Watch: Time Lapse Log Cabin Build With Hand Tools


Watch: Time Lapse Log Cabin Build With Hand Tools

This is a cool, super-speeded-up video of a log cabin build. This guy did most of the work with hand-powered tools using trees he felled himself. He custom-fit each log to build the cabin, and then took it all apart and moved it to his property!

This video moves very quickly, but it’s not exactly time-lapse, except for the roofing. Watching him lay down two layers of planks was certainly impressive.

The roof was then dried in and horizontal one-by boards nailed down, and charred boards were placed in a board-and-batten fashion. I would be amazed if the roof doesn’t leak at least a little bit, because water can definitely find its way through the spaces between the boards.

From the log work to the chinking, and even a small cellar space for food storage, this is one cool build. And if you want more details, he has more-detailed videos on his YouTube channel.

Here’s what he says about it:

At the beginning of the video, I show a winter drone photo of the cabin in the snow in December. Then I flashback to the first balsam fir tree I cut down with a saw and axe near the cabin. I drag the trees into place and clear the cabin site. All summer, I cut the notches in the logs as I built the cabin up, offsite. Once I was finished notching the logs with a log scribe, saw, axe, adze and wood carving gouge, I loaded up the entire cabin of logs and moved them to my land near Algonquin Park, Ontario Canada.

Once on site, I spent a month reassembling the cabin on a foundation of sand and gravel. Once the log walls were up, I again used hand tools to shape every log, board and timber to erect the gable ends, the wood roof, the porch, the outhouse and a seemingly endless number of woodworking projects.

For the roof, I used an ancient primitive technology to waterproof and preserve the wood – shou sugi ban, a fire hardening wood preservation technique unique to Japan and other areas in northern climates.

Because the cabin is off-grid, I have used hand tools for most of the build and without power, I have no options on site regardless. The tiny house will continue to be operated with power, not even renewable energy for now, so I’m heating the cabin with a wood stove fire place, which I also cook on.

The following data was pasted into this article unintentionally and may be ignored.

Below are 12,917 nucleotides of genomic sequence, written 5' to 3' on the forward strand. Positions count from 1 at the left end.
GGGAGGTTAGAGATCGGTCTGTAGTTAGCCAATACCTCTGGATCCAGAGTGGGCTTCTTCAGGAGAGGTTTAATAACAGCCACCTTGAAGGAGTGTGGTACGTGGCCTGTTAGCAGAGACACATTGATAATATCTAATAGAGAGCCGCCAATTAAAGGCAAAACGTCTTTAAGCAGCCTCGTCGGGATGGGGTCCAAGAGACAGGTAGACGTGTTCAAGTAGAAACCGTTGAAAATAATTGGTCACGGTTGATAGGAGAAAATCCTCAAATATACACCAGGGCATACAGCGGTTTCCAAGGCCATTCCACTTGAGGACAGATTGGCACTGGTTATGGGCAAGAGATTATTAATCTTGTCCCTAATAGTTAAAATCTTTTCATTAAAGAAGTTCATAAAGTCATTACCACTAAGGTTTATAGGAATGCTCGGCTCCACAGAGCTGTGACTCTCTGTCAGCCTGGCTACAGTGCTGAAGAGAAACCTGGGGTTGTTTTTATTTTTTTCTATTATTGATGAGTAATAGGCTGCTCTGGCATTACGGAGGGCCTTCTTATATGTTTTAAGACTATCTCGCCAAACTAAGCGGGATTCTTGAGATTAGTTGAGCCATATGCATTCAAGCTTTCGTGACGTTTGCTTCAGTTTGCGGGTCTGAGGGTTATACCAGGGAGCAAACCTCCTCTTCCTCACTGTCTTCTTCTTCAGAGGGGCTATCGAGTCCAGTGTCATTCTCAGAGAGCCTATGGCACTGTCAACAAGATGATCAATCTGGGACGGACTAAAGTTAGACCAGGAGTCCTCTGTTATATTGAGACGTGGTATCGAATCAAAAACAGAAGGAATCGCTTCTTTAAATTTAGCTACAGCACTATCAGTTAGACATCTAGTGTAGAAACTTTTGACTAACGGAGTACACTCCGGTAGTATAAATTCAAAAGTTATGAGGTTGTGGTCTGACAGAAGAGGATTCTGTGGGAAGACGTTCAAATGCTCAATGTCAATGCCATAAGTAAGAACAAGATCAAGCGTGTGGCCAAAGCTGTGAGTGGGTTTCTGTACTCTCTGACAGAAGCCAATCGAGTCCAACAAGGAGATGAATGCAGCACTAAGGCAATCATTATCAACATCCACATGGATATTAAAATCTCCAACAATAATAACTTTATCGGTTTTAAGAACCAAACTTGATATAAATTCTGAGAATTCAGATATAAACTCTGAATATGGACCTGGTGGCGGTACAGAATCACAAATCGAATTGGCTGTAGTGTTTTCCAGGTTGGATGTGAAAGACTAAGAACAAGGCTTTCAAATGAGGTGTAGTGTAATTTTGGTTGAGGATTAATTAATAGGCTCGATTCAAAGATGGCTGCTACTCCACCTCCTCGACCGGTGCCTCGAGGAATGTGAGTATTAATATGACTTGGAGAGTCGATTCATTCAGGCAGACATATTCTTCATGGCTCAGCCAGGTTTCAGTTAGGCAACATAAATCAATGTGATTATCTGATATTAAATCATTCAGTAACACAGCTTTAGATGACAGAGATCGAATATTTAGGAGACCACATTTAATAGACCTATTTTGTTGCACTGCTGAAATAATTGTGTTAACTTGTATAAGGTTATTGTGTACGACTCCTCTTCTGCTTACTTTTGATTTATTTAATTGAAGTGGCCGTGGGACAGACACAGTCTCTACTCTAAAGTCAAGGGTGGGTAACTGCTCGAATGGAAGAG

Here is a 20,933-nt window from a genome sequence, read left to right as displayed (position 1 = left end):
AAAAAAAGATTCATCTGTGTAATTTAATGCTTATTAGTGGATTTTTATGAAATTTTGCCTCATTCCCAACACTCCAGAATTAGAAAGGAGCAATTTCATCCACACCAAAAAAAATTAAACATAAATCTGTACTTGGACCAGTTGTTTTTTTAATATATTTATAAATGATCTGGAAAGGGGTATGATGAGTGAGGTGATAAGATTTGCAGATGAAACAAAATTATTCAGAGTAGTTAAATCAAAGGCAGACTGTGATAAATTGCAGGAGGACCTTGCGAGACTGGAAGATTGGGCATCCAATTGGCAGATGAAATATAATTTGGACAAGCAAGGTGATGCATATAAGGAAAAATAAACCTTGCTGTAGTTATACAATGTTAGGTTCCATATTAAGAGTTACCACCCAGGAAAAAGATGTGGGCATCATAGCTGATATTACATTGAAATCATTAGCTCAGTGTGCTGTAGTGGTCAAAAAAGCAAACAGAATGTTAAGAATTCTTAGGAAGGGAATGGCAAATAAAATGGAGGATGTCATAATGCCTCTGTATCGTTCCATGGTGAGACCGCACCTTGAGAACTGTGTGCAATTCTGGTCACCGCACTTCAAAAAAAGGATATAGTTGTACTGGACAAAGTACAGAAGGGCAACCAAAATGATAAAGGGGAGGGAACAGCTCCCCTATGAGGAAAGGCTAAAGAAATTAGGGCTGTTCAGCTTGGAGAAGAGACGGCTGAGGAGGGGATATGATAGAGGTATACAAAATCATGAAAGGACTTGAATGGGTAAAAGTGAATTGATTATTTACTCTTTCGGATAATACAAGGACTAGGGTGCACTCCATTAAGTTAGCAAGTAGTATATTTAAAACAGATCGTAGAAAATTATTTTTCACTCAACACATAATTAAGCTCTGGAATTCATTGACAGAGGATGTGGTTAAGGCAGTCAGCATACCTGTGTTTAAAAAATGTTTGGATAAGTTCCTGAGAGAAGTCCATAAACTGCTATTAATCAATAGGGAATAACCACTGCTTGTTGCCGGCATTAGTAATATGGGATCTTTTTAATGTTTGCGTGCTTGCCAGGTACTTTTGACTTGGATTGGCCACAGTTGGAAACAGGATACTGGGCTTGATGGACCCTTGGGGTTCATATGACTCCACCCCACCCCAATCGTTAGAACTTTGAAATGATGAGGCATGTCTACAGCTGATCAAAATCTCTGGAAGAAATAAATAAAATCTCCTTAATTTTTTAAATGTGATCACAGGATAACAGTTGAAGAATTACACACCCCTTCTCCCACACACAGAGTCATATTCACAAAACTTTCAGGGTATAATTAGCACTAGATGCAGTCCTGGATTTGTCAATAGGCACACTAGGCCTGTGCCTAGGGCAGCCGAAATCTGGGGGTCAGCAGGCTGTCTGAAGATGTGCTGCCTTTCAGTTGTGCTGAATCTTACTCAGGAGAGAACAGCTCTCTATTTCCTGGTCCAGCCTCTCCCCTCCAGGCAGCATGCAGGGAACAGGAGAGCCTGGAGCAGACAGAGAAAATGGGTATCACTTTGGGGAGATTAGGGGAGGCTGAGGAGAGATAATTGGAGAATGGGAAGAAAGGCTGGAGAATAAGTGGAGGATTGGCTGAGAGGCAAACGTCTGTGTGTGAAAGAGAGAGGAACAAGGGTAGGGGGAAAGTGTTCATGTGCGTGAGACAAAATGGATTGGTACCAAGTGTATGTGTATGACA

The cabin is made of cedar fence posts, twelve feet long and the cabin measures 10 feet x 20 feet inside with a one hundred square foot sleeping loft on the second floor.

The floor is made of two inch thick pine planks, torched to help repel water and to give them a rustic barn board appearance.

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Editor & Contributing Writer Russ Chastain is a lifelong hunter and shooter who has spent his life learning about hunting, shooting, guns, ammunition, gunsmithing, reloading, and bullet casting. He started toting his own gun in the woods at age nine and he's pursued deer with rifles since 1982, so his hunting knowledge has been growing for more than three and a half decades. His desire and ability to share this knowledge with others has also grown, and Russ has been professionally writing and editing original hunting & shooting content since 1998. Russ Chastain has a passion for sharing accurate, honest, interesting hunting & shooting knowledge and stories with people of all skill levels.

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